I've been reading this collection of short stories for about six weeks now, one story at a time, every now and then. And it's timely I should finish it just as the hoopla about King's "retirement" is coming to a head. At first I felt kinda sad for King himself -- it must be hard to admit you don't feel like you have anything original left in you. But after reading this, I feel unabashedly bummed for my own sake. Because I'd forgotten how GOOD King's writing can be. Though some of the stories in this collection are pretty stock thriller stuff, a few of them are damn good. And every now and then, King can turn a phrase in a way that really makes me sit up and take notice. He's a phenomenal storyteller -- I don't think anybody can argue against that -- but he's also, every now and then, a writer of pretty great literary merit.

    So, if you're a fan of good stories and solid writing, this, unlike most of King's latest novels, is an excellent choice. A fine finale to an extraordinary career (yes, I do know that "Buick 8" is really his last book, but I've heard it's awful so I'm trying to pretend it doesn't really exist). And even though I'm still pretty bitter about the whole "The Plant" thing, I did want to say this to King: good luck with your retirement; you will be missed.

  • (10/3) Wise Girl by Jamie-Lynn Sigler.

    "Sopranos" fans will recognize Sigler as the actress who plays Meadow Soprano, Tony's daughter. On the show, she is a pretty, confident, intelligent, strong young woman. And, as this book reveals, she is all those things in real life as well -- only that "confident" one has been a recent edition, something she's struggled with her entire life. As a teenager, she acquired an eating disorder and at the height of her instability, was only eating 400 calories a day and exercised constantly, growing more and more obsessive in all areas of her day-to-day life as well (OCD is a common affliction for people with eating disorders -- it's all about control).

    Even worse, she had only just begun to realize she had a problem when she landed the role that made her famous, and made everything that much harder for her. As if that weren't challenging enough, right when she finally got her eating disorder under control, she went out into the woods of New Jersey to film a movie and was bitten by a tick carrying Lyme Disease. By the time she got medical care, she was paralyzed from the waist down from the illness, and terrified her life was about to be taken from her.

    Yet throughout all these hardships, Jamie-Lynn has maintained a sense of humor, a kind heart, and a thoughtful approach to her stardom. She is also, I might add, a surprisingly good writer. Her memoir is written in a light, friendly style and is full of humor and honesty. There are also some pretty great stories about her co-stars and the way the group of them have become a family off-screen as well as on. This is a really short book -- it will only take you a few hours to read it -- but it's well worth your time. Any fan of Sigler's should definitely pick it up. Recommended!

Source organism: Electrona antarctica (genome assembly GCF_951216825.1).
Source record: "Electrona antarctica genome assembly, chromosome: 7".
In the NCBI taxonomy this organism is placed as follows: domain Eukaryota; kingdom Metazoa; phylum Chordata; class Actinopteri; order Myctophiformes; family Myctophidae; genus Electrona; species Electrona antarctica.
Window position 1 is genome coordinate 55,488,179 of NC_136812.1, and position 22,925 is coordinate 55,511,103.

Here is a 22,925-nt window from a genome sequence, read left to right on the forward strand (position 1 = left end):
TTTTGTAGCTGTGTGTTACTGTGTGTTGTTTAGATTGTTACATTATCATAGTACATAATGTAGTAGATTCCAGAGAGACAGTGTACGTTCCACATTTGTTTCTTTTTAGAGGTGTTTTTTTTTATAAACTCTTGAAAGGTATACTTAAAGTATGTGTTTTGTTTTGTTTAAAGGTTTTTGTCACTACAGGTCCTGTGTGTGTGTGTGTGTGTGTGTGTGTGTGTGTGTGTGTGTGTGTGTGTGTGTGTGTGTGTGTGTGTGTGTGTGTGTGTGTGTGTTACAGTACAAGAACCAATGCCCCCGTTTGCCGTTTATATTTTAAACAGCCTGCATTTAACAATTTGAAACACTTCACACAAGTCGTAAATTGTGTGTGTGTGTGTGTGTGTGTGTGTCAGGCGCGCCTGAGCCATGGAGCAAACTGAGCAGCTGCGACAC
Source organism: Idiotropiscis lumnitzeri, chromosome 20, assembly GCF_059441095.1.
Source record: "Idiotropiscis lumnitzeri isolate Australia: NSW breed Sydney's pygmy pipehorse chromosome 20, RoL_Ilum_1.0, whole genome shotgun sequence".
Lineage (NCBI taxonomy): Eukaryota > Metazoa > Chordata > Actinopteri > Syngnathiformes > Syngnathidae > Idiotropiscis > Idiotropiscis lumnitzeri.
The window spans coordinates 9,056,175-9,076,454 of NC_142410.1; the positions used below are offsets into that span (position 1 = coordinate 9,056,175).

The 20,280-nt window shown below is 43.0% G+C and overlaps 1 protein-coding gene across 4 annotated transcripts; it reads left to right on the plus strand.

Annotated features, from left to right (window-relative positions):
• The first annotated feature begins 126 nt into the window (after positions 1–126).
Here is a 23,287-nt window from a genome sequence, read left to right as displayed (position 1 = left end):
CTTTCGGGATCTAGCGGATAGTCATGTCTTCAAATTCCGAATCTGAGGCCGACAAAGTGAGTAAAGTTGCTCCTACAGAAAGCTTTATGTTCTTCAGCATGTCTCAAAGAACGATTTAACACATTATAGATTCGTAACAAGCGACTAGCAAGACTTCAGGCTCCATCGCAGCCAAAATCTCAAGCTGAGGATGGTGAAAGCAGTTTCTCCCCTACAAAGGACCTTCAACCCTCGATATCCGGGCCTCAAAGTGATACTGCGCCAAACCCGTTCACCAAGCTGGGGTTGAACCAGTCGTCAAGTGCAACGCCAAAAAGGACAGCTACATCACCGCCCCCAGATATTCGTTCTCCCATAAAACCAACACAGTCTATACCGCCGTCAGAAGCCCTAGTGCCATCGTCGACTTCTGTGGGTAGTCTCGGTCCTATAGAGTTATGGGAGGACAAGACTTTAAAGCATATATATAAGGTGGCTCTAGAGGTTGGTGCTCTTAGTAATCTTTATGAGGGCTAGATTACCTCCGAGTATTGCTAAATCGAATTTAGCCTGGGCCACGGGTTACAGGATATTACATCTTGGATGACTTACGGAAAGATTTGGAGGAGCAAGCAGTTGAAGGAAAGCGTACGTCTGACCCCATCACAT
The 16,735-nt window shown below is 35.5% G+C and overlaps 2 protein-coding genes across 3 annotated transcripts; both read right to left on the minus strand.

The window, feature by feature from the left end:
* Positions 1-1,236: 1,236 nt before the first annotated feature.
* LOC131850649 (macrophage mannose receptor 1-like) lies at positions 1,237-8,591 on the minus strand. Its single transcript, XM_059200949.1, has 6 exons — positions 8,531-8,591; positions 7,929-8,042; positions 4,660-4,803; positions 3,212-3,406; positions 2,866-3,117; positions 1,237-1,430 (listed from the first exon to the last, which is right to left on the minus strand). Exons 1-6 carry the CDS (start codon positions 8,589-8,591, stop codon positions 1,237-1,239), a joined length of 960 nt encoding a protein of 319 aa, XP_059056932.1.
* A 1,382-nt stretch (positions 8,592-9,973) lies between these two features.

• (10/2) Mrs. Mike by Benedict and Nancy Freedman.

    I read this novel for the first time when I was about thirteen -- fifteen years ago -- and I LOVED it. It's the book that first made me love adventure stories, snow, Canada, and MOUNTIES. Now, as an adult, reading it was a completely different experience. When I saw this new paperback version in the store a few weeks ago, I had to have it. And then I saved it for the perfect weekend, the weekend of my first wedding anniversary spent in, where else? Canada. How cheesy is that? I'm so rad.

    Anyway, this is the wonderful story of a young woman, Katherine Mary, who suffers from pleurisy and is sent to live with her uncle in the Yukon, where the climate is supposed to help her lungs get better. After only a short while, she begins to feel stronger, no doubt aided by her growing affection for Sgt. Mike Flannagan, a Mountie friend of her uncle. Much to her surprise and delight, Mike confesses to loving her right back and the two of them are married. Before she even really knows what's happened, Mike has packed her up and taken her even further north, into the wilderness, to a small town where he serves as local policeman, mailman, fireman, lawyer, doctor, and just about anything and everything else.

    At first, life seems impossibly hard for Katherine. She is shocked by the Native people and their ways, and unsure she will ever be strong enough to live a life full of so many hardships. But as time goes on, she adapts. And her love for Mike, and his love in return, eventually turns her into the strongest woman I have ever known. The things she survives -- well, I tell you this: I would not have survived them.

    This is an absolute TREASURE of a book. And one good for people of all ages. I loved it at 13 and I loved it again at 28. And I'm sure I'll love it at 35, 45, 55, and on and on forever. If you haven't read this book, do yourself a favor -- borrow it from me. Highly HIGHLY recommended!

    All web content written by Meg Wood, sooooper genius.
    Email -- meg@megwood.com
    Web -- http://www.megwood.com